The U.S. Marshals Service was directed to personally serve both Dolarian and Smith with the order and succeeded in doing so on June 8, 2015; the two were served in adjacent suites in the building housing Smith’s law offices. (ECF No. 37.) Neither Smith nor Dolarian filed any response to the order to show cause. Neither Smith nor Dolarian appeared at the order to show cause hearing.”

The Ninth Circuit uses a five-factor test to determine whether a case should be dismissed pursuant to Rule 37.

” In re Exxon Valdez, 102 F.3d 429, 432 (9th Cir.1996). In determining whether to dismiss an action or enter default pursuant to Rule 37(b)(2)(C), a district court must consider five factors:

(1) the public’s interest in expeditious resolution of litigation; (2) the court’s need to manage its docket; (3) the risk of prejudice to the [opposing party]; (4) the public policy favoring disposition of cases on their merits; and (5) the availability of less drastic sanctions.’ Payne,121 F.3d at 507, quoting Malone v. U.S. Postal Serv., 833 F.2d 128, 130 (9th Cir.1987). Where a court order is violated, the first and second factors will favor sanctions and the fourth will cut against them.Id.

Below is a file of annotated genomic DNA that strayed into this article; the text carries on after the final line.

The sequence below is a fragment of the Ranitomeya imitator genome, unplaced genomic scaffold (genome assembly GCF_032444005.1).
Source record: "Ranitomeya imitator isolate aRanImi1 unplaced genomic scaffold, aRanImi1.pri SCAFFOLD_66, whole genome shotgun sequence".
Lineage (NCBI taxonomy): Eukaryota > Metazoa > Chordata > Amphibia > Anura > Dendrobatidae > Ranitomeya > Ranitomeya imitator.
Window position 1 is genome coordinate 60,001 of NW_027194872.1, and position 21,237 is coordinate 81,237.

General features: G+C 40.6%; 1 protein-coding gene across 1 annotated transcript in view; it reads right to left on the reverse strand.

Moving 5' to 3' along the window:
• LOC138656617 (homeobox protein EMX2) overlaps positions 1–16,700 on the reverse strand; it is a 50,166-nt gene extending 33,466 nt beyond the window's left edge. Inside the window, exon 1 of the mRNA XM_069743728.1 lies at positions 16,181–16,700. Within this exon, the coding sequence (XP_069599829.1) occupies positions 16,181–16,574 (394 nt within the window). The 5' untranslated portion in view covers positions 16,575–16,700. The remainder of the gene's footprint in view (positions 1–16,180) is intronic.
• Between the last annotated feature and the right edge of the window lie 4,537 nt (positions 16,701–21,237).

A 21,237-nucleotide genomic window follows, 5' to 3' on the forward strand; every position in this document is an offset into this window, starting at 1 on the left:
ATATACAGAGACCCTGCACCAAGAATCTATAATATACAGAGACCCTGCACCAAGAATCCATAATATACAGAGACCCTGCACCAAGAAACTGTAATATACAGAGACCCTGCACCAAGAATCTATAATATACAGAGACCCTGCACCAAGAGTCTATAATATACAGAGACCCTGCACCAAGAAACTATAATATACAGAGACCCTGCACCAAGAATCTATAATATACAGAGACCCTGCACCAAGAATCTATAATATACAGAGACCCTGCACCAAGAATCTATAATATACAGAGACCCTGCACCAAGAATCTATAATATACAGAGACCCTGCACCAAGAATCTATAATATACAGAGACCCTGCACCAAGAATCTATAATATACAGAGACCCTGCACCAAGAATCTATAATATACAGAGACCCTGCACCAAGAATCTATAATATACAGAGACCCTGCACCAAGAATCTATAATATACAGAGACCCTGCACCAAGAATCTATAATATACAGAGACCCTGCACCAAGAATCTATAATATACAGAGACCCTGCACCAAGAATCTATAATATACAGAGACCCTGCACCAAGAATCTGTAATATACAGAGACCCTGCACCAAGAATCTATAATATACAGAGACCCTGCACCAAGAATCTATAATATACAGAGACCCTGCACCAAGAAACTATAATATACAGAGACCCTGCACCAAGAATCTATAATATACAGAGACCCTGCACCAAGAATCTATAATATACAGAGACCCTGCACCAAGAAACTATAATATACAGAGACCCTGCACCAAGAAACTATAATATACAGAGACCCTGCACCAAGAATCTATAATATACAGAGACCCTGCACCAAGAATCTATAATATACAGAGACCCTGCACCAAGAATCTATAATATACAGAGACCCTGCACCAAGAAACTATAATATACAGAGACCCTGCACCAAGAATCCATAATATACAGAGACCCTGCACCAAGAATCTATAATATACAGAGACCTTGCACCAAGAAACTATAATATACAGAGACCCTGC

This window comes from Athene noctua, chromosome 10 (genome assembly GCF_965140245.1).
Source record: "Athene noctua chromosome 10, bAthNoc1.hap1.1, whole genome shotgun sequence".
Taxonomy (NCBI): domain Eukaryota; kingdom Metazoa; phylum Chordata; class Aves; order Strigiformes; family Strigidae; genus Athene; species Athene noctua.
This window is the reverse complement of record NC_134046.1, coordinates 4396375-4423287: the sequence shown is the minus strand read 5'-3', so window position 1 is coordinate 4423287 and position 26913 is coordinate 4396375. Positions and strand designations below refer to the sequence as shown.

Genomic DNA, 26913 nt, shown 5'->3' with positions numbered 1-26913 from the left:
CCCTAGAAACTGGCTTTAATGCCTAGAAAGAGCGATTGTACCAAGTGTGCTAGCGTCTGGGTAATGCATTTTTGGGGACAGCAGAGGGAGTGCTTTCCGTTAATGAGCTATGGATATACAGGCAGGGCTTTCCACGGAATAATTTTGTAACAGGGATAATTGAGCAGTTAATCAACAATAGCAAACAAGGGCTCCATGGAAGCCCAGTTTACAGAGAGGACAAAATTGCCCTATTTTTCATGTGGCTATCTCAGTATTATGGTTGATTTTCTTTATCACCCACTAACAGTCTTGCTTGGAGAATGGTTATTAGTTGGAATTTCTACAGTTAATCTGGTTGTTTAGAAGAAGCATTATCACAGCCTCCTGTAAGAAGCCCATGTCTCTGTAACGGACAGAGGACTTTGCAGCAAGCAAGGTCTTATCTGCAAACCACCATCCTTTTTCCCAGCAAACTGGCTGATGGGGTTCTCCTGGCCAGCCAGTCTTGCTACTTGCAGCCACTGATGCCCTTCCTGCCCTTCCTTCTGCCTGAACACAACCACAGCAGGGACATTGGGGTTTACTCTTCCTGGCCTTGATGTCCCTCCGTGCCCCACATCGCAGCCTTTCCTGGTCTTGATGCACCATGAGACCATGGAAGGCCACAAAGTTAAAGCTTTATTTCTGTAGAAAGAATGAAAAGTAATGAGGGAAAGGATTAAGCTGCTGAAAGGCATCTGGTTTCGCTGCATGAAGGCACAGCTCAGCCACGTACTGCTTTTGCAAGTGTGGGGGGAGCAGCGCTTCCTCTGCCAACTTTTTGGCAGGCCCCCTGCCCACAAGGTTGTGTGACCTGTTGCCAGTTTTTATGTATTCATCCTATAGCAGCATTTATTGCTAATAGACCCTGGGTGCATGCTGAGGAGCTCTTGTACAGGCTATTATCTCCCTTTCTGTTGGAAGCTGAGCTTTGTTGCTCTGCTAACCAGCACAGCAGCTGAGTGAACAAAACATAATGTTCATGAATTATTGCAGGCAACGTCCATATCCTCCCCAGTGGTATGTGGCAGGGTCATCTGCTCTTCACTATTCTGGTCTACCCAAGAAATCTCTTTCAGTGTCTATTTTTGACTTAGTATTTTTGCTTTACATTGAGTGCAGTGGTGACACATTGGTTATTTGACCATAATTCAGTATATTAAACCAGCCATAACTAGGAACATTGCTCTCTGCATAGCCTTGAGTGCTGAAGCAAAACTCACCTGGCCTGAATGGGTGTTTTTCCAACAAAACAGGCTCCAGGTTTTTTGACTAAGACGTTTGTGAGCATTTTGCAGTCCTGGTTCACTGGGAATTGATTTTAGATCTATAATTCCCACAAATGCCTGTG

Computer Task Group, Inc. v. Brotby, 364 F.3d 1112, 1115 (9th Cir.2004).”

Because neither the defendant nor his lawyer appeared for the show cause hearing the court entered a default judgment against the defendant. This is an ugly outcome for the defendant. One must wonder why he would use a lawyer who was not licensed to practice law and why he failed to appear at the show cause hearing and explain his predicament to the judge. The defendant/deponent could have appeared before the judge and claimed that he did not know that his lawyer was no longer allowed to practice law. The judge would then have been required to give time to obtain new counsel and complete the deposition.

In sum, this is an ugly outcome that could have been prevented with even a minimum of courtesy to the court and opposing counsel.

Edward X. Clinton, Jr.

Trial Court Denies Motion in Limine To Exclude A Witness Who Was Not Listed On Witness List